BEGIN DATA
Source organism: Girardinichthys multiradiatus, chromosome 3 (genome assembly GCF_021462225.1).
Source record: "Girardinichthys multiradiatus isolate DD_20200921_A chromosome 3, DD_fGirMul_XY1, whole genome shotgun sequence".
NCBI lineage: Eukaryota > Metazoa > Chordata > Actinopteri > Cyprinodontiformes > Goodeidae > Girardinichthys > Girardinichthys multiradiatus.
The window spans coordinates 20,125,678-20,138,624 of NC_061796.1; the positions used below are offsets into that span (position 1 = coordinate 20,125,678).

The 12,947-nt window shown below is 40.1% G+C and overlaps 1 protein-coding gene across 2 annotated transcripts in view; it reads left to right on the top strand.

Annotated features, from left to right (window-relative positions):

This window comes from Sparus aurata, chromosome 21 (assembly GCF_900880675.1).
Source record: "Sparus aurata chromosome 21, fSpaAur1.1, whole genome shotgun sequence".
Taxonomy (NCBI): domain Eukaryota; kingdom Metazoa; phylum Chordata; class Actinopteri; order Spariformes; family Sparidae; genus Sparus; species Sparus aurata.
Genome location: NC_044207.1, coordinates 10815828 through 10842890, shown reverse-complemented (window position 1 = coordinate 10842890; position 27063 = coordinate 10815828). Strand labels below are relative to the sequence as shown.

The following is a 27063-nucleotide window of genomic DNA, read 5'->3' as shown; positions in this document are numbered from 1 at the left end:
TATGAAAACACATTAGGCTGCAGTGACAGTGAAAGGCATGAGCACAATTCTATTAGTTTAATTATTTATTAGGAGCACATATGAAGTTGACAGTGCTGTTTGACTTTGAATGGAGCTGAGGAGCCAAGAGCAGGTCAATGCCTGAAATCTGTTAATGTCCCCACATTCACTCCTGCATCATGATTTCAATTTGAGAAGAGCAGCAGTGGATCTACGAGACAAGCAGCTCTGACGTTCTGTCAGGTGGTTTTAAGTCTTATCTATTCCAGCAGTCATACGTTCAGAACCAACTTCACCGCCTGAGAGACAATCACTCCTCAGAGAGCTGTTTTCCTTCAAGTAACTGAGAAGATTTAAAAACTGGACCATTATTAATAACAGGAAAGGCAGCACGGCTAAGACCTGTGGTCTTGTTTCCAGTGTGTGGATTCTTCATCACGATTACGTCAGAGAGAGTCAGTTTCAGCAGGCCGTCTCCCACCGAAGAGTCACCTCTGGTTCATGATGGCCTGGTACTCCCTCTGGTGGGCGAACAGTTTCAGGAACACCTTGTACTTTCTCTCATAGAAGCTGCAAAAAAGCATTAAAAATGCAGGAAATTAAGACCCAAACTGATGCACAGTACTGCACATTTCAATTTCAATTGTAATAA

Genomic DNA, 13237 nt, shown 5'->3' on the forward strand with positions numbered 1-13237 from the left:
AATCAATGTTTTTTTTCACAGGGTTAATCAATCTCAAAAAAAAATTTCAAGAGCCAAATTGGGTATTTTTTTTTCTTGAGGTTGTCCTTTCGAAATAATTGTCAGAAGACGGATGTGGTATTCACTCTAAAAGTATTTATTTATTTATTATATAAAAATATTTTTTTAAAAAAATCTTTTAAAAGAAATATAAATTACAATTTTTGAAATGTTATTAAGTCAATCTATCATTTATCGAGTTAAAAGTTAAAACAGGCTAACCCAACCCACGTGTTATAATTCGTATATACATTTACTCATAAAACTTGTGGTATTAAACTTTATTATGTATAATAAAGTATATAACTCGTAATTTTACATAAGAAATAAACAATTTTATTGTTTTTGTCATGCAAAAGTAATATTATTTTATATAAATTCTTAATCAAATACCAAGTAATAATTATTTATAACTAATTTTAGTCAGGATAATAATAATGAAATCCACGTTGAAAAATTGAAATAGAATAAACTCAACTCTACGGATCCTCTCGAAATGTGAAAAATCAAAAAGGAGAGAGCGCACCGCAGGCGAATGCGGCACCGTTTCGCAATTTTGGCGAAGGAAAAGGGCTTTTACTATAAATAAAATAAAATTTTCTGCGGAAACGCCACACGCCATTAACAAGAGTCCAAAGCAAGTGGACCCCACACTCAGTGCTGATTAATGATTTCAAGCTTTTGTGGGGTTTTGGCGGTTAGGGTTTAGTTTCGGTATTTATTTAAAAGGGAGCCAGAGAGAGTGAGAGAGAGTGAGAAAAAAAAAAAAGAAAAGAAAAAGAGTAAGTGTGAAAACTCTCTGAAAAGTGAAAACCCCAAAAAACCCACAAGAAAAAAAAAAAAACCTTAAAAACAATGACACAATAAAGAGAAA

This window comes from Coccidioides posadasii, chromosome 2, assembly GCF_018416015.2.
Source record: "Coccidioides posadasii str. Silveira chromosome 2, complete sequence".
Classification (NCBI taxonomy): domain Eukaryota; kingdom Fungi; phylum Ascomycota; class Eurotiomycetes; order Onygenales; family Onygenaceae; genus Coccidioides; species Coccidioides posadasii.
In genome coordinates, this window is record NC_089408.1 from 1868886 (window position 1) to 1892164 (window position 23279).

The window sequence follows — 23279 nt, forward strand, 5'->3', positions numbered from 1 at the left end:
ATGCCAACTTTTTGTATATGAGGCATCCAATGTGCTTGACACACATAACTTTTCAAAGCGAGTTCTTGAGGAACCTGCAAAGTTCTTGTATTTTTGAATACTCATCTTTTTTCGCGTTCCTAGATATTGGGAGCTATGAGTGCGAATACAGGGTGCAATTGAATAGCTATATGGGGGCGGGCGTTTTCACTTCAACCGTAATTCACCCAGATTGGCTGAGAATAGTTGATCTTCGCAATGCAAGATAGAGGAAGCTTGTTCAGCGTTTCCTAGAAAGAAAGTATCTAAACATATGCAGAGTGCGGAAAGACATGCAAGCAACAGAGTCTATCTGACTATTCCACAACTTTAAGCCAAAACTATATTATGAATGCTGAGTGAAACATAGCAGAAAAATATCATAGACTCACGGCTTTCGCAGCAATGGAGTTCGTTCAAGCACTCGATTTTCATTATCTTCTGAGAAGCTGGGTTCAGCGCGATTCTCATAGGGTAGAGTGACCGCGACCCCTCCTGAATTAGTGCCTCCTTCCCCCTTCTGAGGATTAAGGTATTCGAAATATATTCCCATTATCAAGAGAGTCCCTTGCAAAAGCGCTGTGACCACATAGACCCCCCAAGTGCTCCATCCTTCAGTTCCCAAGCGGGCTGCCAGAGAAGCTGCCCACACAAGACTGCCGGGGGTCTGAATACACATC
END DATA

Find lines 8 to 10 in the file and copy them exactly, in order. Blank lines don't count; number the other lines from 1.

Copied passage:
Source record: "Sparus aurata chromosome 21, fSpaAur1.1, whole genome shotgun sequence".
Taxonomy (NCBI): domain Eukaryota; kingdom Metazoa; phylum Chordata; class Actinopteri; order Spariformes; family Sparidae; genus Sparus; species Sparus aurata.
Genome location: NC_044207.1, coordinates 10815828 through 10842890, shown reverse-complemented (window position 1 = coordinate 10842890; position 27063 = coordinate 10815828). Strand labels below are relative to the sequence as shown.